This paper exploits a brief period of asymmetric information during the implementation of Pennsylvania’s “report card” scheme for coronary artery bypass graft surgery to test for improvements in quality of care and selection of patients by health care providers.
During the first three years of the 1990s, providers in Pennsylvania had an incentive to bias report cards by selecting patients strategically, with patients having no access to the report cards. This dichotomy enables the authors to separate providers’ selection of patients from patients’ selection of providers.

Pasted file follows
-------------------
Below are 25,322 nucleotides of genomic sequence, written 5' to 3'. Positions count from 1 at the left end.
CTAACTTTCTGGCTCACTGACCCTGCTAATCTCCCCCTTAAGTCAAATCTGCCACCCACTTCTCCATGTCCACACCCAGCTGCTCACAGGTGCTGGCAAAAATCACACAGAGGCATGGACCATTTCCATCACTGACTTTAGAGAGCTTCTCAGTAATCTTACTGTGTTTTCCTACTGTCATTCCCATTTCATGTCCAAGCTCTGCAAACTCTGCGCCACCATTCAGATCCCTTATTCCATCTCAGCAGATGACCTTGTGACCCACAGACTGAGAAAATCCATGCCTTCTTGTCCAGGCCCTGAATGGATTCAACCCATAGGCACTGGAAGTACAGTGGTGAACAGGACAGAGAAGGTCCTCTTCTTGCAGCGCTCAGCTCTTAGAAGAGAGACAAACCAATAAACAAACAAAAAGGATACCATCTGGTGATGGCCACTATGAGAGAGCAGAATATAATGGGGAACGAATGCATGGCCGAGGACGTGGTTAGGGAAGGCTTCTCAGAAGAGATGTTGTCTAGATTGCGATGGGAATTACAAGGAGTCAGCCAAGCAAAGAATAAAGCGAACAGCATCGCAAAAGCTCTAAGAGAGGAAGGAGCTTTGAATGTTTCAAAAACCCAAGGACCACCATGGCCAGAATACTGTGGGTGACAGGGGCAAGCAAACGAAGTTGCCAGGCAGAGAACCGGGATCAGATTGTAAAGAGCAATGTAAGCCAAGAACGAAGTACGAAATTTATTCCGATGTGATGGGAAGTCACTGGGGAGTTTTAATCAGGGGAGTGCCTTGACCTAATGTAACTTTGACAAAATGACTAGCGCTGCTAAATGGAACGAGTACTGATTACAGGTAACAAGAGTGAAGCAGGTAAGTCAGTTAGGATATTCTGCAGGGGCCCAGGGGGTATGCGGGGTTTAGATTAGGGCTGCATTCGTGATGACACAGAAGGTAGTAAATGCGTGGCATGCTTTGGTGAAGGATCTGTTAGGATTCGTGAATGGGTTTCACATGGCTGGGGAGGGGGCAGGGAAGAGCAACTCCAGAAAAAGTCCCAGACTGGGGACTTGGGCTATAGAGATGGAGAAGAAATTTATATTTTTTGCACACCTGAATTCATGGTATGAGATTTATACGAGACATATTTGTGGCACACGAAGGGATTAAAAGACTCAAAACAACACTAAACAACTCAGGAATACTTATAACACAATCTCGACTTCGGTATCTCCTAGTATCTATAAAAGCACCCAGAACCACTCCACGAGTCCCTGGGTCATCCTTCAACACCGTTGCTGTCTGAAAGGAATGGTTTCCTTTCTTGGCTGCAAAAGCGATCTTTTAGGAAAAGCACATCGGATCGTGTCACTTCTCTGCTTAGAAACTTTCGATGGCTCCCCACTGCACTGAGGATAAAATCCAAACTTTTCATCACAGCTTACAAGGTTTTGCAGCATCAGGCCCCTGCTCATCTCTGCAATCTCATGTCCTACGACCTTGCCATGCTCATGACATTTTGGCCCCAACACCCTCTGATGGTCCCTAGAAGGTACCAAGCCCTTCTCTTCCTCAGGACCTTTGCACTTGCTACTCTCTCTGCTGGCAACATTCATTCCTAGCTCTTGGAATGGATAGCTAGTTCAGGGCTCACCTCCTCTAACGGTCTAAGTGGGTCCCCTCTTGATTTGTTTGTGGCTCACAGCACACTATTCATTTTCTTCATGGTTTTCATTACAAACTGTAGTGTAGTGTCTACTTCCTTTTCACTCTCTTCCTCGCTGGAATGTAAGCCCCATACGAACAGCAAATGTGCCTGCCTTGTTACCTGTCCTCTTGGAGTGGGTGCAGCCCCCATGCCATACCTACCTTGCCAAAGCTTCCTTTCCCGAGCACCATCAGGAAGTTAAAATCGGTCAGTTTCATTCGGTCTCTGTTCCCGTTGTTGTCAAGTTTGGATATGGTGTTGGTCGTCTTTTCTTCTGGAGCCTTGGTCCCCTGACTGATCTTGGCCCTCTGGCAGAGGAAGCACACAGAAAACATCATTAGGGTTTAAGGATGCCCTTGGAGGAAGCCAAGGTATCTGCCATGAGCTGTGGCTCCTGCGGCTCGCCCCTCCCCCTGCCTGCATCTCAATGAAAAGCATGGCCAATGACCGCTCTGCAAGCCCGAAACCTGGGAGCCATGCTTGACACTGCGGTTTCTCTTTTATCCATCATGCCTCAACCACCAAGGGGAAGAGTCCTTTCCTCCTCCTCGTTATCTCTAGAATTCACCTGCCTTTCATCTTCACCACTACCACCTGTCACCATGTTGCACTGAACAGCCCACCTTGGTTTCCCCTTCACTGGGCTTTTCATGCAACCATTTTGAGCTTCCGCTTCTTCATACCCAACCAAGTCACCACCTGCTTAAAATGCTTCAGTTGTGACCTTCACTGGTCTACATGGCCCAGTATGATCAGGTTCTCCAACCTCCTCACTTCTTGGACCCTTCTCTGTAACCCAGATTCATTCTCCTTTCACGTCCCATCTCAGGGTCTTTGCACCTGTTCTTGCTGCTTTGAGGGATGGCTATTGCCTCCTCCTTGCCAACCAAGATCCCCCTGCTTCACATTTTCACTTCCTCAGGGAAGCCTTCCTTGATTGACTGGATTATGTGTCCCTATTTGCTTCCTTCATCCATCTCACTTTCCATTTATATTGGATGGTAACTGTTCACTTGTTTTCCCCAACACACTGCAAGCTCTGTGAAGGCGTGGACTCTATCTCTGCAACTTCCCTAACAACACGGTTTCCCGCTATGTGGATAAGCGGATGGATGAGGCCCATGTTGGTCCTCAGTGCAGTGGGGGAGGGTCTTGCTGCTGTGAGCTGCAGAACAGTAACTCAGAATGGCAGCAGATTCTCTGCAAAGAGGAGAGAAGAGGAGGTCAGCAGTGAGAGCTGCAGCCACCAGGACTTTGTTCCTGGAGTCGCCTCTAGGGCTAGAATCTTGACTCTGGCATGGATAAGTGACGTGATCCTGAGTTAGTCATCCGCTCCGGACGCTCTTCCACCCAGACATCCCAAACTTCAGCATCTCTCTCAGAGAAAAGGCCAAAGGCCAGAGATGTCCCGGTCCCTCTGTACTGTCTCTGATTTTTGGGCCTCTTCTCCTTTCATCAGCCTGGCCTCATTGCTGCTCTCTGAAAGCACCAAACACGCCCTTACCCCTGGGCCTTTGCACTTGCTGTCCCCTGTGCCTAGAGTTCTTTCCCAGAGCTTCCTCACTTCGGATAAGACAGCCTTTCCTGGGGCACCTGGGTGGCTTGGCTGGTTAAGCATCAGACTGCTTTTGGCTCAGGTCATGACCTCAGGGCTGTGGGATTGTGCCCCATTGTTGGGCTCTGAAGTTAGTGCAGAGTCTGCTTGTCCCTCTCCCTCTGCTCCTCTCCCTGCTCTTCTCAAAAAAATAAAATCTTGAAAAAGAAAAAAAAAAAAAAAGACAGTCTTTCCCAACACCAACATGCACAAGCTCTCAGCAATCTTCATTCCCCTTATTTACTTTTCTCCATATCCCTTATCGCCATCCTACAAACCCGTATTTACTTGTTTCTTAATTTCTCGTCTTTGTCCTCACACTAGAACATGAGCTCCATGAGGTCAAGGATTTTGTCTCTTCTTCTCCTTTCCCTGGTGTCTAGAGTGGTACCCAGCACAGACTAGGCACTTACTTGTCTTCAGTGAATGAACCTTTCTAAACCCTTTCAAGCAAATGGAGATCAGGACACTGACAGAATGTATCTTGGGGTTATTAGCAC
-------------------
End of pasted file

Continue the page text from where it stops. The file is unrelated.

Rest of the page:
Using data from the Nationwide Inpatient Sample, we estimate a non–linear difference–in– differences model and derive asymptotic standard errors. The mortality rate for bypass patients decreases by only 0.05 percentage points due to the report cards, which the authors interpret as evidence that quality of bypass surgery did not improve (at least in the short–term) nor did patient selection by providers occur. The timing, estimation, and asymptotics are readily applicable to many other report card schemes.